The iconic official showed that women could command respect in the umpire’s chair.

PHOENIX, Arizona - The tennis family mourns the passing of Florence Blanchard, a contributor in so many areas of our sport and, in particular, a pioneer for women as tennis umpires. Blanchard passed away on March 10, 2017 at the age of 96.

Blanchard, who was born in Maine in 1920, was a tennis novice when she married umpire Winslow ‘Mike’ Blanchard in 1950. But, not wanting to be left idling on the sidelines, she learned the game quickly and officiated at her first match at the Massachusetts State Championships later that same year.

During the four-decade officiating career that followed, Blanchard umpired the finals of the US Championships on seven occasions. In 1973, she was appointed professional tour umpire of the USTA Women’s circuit and also the Virginia Slims Circuit. Among an array of firsts, she became the first woman to umpire US Wightman Cup competition in 1975 and the first woman to co-chair the USTA Umpires Committee (1975-76). In 1984 she was one of two American umpires selected by the ITF for duties at the Los Angeles Olympics.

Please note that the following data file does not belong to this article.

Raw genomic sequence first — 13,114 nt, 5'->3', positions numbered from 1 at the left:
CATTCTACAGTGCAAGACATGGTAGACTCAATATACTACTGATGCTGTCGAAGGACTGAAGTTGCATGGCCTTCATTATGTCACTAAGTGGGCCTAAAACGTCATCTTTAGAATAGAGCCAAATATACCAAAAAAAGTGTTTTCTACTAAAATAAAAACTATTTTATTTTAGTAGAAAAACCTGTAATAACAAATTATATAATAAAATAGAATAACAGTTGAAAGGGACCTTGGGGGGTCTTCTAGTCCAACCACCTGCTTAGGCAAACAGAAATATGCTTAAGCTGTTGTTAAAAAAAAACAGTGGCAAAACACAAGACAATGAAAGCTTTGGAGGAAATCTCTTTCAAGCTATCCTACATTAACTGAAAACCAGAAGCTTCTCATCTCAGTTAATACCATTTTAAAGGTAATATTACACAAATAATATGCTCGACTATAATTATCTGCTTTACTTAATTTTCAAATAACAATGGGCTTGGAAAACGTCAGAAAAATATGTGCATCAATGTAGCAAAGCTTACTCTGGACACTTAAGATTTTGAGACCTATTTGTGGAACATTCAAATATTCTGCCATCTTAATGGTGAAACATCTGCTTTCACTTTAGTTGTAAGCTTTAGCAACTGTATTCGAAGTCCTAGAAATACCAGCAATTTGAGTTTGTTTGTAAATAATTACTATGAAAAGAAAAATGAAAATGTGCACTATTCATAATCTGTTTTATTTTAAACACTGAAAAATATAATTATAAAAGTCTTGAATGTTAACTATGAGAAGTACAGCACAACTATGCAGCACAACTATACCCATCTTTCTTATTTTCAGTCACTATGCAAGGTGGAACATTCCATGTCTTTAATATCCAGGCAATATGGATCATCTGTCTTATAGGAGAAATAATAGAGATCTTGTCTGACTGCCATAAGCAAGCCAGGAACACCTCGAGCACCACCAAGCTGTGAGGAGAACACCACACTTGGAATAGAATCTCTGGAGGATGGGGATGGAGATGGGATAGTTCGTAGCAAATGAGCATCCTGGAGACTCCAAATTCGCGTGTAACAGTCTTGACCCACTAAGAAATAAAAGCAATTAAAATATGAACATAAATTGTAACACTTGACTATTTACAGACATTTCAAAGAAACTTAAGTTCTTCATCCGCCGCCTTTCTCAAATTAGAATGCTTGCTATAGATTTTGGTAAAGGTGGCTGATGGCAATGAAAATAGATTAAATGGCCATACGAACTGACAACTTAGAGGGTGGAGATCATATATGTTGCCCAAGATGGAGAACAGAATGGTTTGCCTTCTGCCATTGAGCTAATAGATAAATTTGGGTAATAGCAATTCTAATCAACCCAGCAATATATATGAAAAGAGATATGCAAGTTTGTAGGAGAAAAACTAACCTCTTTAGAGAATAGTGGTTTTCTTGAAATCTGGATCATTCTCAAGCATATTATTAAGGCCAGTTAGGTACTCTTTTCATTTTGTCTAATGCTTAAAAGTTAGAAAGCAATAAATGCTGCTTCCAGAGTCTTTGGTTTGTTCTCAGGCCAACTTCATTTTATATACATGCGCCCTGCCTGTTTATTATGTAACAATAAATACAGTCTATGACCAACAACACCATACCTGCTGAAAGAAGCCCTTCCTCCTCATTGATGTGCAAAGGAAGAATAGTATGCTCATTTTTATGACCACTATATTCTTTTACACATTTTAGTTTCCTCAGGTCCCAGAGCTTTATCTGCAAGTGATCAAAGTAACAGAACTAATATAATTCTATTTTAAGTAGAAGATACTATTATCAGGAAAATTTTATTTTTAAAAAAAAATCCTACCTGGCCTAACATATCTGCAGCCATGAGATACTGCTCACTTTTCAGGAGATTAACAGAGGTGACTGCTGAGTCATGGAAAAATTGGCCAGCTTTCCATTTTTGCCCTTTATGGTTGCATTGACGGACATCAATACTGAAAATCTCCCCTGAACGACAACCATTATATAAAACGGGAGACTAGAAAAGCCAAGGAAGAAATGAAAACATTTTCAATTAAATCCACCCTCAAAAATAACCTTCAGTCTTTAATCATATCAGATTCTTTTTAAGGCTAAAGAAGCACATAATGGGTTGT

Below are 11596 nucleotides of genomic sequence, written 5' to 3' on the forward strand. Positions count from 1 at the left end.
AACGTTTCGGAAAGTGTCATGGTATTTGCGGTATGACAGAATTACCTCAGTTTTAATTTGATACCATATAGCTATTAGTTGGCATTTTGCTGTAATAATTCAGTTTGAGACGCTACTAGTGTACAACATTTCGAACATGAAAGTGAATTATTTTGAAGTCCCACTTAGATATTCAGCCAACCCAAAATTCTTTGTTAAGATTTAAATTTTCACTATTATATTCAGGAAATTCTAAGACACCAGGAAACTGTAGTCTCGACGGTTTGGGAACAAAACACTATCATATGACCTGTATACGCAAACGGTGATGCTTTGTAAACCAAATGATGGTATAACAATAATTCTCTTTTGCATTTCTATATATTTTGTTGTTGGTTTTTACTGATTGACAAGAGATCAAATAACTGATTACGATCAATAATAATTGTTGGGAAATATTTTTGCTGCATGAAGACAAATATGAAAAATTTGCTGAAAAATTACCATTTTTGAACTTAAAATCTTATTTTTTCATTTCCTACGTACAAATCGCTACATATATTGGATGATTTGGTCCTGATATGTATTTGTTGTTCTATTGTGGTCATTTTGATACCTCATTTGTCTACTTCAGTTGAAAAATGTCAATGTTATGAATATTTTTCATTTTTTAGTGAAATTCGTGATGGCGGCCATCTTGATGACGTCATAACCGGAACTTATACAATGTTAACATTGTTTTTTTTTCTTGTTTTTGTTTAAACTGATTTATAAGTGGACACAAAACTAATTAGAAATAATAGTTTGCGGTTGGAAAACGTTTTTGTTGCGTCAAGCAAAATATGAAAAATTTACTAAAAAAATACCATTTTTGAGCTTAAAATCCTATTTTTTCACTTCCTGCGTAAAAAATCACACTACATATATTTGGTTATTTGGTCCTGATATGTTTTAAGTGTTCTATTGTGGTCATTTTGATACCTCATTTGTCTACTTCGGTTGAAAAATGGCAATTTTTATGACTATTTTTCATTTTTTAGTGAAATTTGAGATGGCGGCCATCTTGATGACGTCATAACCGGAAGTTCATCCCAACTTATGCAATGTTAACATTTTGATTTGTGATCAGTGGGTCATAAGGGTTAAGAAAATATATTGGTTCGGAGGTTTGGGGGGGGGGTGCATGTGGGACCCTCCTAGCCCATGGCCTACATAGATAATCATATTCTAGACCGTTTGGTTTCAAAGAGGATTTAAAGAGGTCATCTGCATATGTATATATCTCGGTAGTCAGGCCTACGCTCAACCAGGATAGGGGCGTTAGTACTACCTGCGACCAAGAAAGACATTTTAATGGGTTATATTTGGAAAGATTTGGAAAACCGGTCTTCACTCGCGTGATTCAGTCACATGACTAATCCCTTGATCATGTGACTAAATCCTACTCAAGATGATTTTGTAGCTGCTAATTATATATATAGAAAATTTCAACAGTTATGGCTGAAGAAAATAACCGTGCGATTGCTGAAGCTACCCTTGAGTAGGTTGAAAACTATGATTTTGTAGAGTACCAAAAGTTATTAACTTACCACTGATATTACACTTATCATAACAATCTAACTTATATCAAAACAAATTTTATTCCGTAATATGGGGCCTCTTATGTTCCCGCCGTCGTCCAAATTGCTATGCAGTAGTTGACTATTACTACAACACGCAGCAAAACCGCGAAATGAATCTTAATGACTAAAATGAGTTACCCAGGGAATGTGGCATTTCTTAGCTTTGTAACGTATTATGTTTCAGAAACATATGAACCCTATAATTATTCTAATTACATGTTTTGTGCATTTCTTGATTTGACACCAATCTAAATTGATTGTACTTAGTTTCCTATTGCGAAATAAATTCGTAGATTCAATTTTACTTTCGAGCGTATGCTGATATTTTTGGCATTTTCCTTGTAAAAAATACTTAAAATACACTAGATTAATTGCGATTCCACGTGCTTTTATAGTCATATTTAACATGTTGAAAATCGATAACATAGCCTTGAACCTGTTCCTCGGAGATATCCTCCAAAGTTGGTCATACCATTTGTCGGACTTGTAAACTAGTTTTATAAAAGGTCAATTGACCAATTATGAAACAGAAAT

In 1975, Blanchard became the first woman to win the USTA John T. McGovern Umpires’ Award. Among many honors, she and her husband received the ATP’s Court Official of the Year Award in 1976, and were inducted into the Southwest Tennis Association Hall of Fame in 1994. 

The Intercollegiate Tennis Association’s Hall of Fame citation notes: “Endowed with an innate sense of fairness and an encyclopedic knowledge of tennis, Flo Blanchard blazed a trail for women umpires. From the US Nationals to the NCAA to the Olympics, Blanchard skillfully negotiated even the most heated matches, often as the only woman official in the stadium.”   

Having won the Bermuda singles championship in 1957, Blanchard also worked as a teaching pro – her charges included junior Wightman Cup teams – and she achieved considerable success as a top-ranked senior player.

In 1983, Blanchard was awarded the USTA Service Bowl, for being the “person or player who makes the most notable contribution to the sportsmanship, fellowship and service of tennis”.

Blanchard retired at 70 to live with Mike in their home in Phoenix until he died. In 2012 she moved to the Terraces Retirement Home where by all accounts she continued to play a wicked game of bridge. She is survived by her daughter, Susan Herrick of Glendale; her granddaughter, Amy Howell of Phoenix; and grandson, Michael Herrick of Sunnydale, California; and four great-grandchildren.